The Autistic Employee Part 4: 50 things to know when working with Autistic people

This article is the final piece in a four part series around supporting autistic people in the workplace to not only deliver great outcomes for the business, but also help us to grow as professionals and reach our full potential. See also The Autistic Employee Part 1: 28 tips for hiring people on the spectrum, The Autistic Employee Part 2: Job hunting advice for my fellow Autistics and The Autistic Employee Part 3: Advice for managers.

Autistic people bring a very different perspective to a team but in order to get the best out of us, you need to understand us.

That isn’t always an easy thing to do. So I’ve pulled together a list based on my observations and experiences throughout my working life starting from my very first job working in a doughnut shop at the age of 15 all the way to the present day. Some experiences have been good, some have not been so good and some have been downright hilarious (see 25).

In my current role, I work with an amazing group of people who understand me and accept me as I am. I’ve written the following list from my perspective simply because I don’t speak for the entire autistic community. We are a large group of diverse voices and this one is just mine.

Here you go.

1.Small talk feels weird to me. I usually only talk if I have something to say and ‘good morning’ isn’t one of them.

2. I take things quite literally and am usually the last to get a joke.

3. Same goes for sarcasm- if you tell me not to invite Bob to the meeting, it’s highly likely Bob is going to be left out in the cold.

4. If I offend you, it’s not personal and I probably have no idea I’ve upset you.

5. I do care about you but it’s not always easy for me to communicate it in a way that makes sense to you and I don’t always know how to articulate it.

6. There’s always several conscious thought processes running through my mind and sometimes I get lost in them.

7. Please do invite me to social gatherings like team lunches and the Christmas party but don’t be offended I leave early. Events with lots of social interaction are hard work for me and sometimes I’ll take breaks and walk around the block or hide out in the bathroom for a little while.

8. I have a hard time matching faces to names. There’s a guy in my office who wore a killer Christmas themed suit to the Christmas Party last year but I can never remember his name. Just the suit and that he was nice to me.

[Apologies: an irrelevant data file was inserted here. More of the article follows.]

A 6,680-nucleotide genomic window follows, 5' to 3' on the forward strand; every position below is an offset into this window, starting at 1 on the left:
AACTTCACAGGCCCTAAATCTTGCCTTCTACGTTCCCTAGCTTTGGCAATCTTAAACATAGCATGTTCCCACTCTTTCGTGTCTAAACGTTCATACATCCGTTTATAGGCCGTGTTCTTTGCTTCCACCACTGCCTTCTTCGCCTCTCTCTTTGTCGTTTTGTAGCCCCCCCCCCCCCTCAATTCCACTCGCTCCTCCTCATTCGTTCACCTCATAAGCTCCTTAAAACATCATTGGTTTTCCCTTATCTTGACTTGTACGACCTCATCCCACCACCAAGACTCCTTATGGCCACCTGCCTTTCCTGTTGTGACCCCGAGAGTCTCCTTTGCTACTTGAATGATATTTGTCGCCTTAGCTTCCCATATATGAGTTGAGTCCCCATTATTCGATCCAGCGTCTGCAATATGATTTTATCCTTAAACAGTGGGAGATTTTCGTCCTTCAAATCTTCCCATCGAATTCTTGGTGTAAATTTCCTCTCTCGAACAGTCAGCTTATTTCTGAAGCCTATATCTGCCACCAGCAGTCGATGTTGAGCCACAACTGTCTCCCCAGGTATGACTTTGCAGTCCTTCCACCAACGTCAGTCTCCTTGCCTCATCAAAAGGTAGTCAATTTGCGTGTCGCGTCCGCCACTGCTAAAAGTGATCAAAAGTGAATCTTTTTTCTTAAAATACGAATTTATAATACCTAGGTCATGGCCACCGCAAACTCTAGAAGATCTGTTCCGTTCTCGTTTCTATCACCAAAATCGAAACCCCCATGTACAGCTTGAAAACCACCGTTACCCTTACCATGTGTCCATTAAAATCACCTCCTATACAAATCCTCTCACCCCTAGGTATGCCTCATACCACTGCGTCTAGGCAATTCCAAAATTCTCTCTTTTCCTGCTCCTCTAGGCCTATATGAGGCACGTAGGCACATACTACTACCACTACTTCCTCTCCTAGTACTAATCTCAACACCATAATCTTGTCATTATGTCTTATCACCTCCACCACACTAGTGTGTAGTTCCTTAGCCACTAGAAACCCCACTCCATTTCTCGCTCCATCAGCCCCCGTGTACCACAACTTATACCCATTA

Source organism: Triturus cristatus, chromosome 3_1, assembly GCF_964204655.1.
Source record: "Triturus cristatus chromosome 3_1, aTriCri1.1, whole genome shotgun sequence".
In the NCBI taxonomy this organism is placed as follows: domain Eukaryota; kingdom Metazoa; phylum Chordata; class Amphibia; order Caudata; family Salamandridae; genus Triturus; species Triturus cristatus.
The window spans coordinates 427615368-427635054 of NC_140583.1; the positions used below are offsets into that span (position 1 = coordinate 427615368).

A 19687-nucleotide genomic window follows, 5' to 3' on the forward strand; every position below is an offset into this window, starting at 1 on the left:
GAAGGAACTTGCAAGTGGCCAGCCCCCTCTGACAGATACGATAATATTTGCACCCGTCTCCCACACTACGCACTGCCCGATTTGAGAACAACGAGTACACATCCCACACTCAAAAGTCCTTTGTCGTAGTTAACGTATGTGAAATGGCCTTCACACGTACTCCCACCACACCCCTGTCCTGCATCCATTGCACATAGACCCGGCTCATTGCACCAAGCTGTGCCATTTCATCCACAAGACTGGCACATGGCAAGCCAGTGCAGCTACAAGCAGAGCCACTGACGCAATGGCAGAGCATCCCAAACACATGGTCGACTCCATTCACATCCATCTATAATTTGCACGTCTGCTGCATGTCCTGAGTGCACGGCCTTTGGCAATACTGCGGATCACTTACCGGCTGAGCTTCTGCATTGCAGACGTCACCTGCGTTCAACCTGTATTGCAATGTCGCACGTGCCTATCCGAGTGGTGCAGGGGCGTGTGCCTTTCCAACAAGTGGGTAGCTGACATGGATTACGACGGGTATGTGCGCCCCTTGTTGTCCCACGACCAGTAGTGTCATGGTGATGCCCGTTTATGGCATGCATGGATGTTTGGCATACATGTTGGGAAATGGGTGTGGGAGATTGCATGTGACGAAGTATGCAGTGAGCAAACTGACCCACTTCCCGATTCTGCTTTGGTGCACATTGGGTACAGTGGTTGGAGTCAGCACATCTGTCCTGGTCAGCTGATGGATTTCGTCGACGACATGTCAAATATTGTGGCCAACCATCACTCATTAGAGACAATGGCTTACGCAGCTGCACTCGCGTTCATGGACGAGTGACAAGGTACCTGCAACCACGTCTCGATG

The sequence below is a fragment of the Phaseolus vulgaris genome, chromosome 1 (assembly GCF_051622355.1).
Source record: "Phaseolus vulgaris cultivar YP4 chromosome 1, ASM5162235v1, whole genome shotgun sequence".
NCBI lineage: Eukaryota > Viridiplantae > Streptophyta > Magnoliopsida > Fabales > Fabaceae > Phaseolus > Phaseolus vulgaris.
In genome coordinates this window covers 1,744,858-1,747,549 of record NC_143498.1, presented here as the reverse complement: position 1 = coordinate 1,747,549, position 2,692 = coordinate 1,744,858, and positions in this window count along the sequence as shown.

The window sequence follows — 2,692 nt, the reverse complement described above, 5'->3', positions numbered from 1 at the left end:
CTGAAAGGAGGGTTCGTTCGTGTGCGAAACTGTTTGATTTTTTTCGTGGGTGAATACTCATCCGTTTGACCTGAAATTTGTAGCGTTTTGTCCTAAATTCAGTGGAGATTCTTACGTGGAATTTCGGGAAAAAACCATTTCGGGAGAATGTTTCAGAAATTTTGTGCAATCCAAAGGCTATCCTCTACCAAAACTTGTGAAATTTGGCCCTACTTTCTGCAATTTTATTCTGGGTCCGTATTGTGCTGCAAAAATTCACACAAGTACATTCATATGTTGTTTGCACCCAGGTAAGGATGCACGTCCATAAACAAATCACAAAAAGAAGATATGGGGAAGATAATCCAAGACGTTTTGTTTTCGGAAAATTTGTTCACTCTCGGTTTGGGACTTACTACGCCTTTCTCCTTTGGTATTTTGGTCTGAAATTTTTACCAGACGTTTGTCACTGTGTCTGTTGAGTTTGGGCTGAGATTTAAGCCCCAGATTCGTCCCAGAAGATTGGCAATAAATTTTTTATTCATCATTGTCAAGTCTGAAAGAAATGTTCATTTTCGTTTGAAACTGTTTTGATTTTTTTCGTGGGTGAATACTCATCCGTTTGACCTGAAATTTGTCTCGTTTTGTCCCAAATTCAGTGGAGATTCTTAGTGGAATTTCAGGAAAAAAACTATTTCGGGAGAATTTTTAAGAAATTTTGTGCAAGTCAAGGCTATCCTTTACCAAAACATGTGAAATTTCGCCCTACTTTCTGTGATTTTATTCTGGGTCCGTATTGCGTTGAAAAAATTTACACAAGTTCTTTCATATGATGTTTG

9. My eye contact is unusual- I will usually look at your hairline, glasses or ears and if I don’t know you very well, I may not look at you at all.

10. I really struggle to follow the flow of a conversation and will often miss the middle of a conversation.

11. I don’t always know when it’s my turn to talk and tend to interrupt- I’m not trying to be disrespectful, I just get these thoughts that I need to get out before I forget them.

12. My short term memory is about as functional as a screen door on a submarine. I use Trello to manage my to-do lists and I write things down on post its a lot.

13. I need detailed step by step instructions that clearly indicate priority order because my brain cannot take in that information and organise it properly.

14. Loud sounds rattle me.

15. I wear headphones to help me focus.

16. I have lunch at the same time each day (12:20)

17. Please stop asking me about Rain Man.

18. Don’t withhold work because you don’t know/think I can do it- just talk to me about your concerns and we’ll work something out together.

19. I’m really bad at reading body language. If you’re stressed/unhappy/worried/about to go postal- just tell me.

20. Direct communication works best- I cannot read between the lines.

21. Let me talk about my focused interests — because colouring in is awesome!

22. If I walk quickly past you without saying hello or making eye contact, please don’t think I’m ignoring you. I do care about you, I’m just focused on something else.